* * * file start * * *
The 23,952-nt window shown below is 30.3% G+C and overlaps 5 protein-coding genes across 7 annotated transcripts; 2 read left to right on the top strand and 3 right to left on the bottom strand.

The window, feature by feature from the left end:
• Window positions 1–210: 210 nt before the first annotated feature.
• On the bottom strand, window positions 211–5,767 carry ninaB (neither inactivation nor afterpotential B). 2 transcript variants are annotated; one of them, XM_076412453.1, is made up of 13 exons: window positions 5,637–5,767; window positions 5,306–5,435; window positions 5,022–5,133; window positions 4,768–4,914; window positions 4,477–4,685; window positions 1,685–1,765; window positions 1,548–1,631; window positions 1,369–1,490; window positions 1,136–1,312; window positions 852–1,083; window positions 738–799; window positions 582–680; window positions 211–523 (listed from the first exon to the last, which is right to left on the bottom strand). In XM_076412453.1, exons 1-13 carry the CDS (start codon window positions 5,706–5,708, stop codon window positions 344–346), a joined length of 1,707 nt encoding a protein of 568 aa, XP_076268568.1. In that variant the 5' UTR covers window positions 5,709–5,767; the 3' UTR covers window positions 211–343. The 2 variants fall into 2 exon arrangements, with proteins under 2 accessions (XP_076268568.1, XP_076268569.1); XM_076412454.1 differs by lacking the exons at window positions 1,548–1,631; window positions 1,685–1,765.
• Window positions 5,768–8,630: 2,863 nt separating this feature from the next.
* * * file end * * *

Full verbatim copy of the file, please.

The 23,952-nt window shown below is 30.3% G+C and overlaps 5 protein-coding genes across 7 annotated transcripts; 2 read left to right on the top strand and 3 right to left on the bottom strand.

The window, feature by feature from the left end:
• Window positions 1–210: 210 nt before the first annotated feature.
• On the bottom strand, window positions 211–5,767 carry ninaB (neither inactivation nor afterpotential B). 2 transcript variants are annotated; one of them, XM_076412453.1, is made up of 13 exons: window positions 5,637–5,767; window positions 5,306–5,435; window positions 5,022–5,133; window positions 4,768–4,914; window positions 4,477–4,685; window positions 1,685–1,765; window positions 1,548–1,631; window positions 1,369–1,490; window positions 1,136–1,312; window positions 852–1,083; window positions 738–799; window positions 582–680; window positions 211–523 (listed from the first exon to the last, which is right to left on the bottom strand). In XM_076412453.1, exons 1-13 carry the CDS (start codon window positions 5,706–5,708, stop codon window positions 344–346), a joined length of 1,707 nt encoding a protein of 568 aa, XP_076268568.1. In that variant the 5' UTR covers window positions 5,709–5,767; the 3' UTR covers window positions 211–343. The 2 variants fall into 2 exon arrangements, with proteins under 2 accessions (XP_076268568.1, XP_076268569.1); XM_076412454.1 differs by lacking the exons at window positions 1,548–1,631; window positions 1,685–1,765.
• Window positions 5,768–8,630: 2,863 nt separating this feature from the next.